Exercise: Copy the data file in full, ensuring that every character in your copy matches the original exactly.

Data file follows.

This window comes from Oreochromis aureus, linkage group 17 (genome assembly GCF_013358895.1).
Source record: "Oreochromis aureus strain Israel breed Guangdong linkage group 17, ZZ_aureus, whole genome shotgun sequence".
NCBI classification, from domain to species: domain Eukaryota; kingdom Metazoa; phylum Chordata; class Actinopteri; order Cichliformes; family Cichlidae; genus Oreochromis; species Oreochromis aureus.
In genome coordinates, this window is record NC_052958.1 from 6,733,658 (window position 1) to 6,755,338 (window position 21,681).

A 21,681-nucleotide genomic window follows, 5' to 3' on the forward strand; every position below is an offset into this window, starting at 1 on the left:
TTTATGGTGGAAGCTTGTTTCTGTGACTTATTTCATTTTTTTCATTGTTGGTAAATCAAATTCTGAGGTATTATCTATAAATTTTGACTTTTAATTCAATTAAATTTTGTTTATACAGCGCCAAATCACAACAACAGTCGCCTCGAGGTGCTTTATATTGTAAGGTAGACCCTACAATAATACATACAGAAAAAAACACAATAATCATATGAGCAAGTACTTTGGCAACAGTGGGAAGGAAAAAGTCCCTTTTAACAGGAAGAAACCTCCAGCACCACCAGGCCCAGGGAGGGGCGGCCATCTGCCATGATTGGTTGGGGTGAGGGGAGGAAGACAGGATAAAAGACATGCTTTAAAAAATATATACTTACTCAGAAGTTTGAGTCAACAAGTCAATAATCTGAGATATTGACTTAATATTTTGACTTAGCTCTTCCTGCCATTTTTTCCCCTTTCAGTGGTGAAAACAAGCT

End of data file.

This window comes from Oreochromis aureus, linkage group 17 (genome assembly GCF_013358895.1).
Source record: "Oreochromis aureus strain Israel breed Guangdong linkage group 17, ZZ_aureus, whole genome shotgun sequence".
NCBI classification, from domain to species: domain Eukaryota; kingdom Metazoa; phylum Chordata; class Actinopteri; order Cichliformes; family Cichlidae; genus Oreochromis; species Oreochromis aureus.
In genome coordinates, this window is record NC_052958.1 from 6,733,658 (window position 1) to 6,755,338 (window position 21,681).

A 21,681-nucleotide genomic window follows, 5' to 3' on the forward strand; every position below is an offset into this window, starting at 1 on the left:
TTTATGGTGGAAGCTTGTTTCTGTGACTTATTTCATTTTTTTCATTGTTGGTAAATCAAATTCTGAGGTATTATCTATAAATTTTGACTTTTAATTCAATTAAATTTTGTTTATACAGCGCCAAATCACAACAACAGTCGCCTCGAGGTGCTTTATATTGTAAGGTAGACCCTACAATAATACATACAGAAAAAAACACAATAATCATATGAGCAAGTACTTTGGCAACAGTGGGAAGGAAAAAGTCCCTTTTAACAGGAAGAAACCTCCAGCACCACCAGGCCCAGGGAGGGGCGGCCATCTGCCATGATTGGTTGGGGTGAGGGGAGGAAGACAGGATAAAAGACATGCTTTAAAAAATATATACTTACTCAGAAGTTTGAGTCAACAAGTCAATAATCTGAGATATTGACTTAATATTTTGACTTAGCTCTTCCTGCCATTTTTTCCCCTTTCAGTGGTGAAAACAAGCT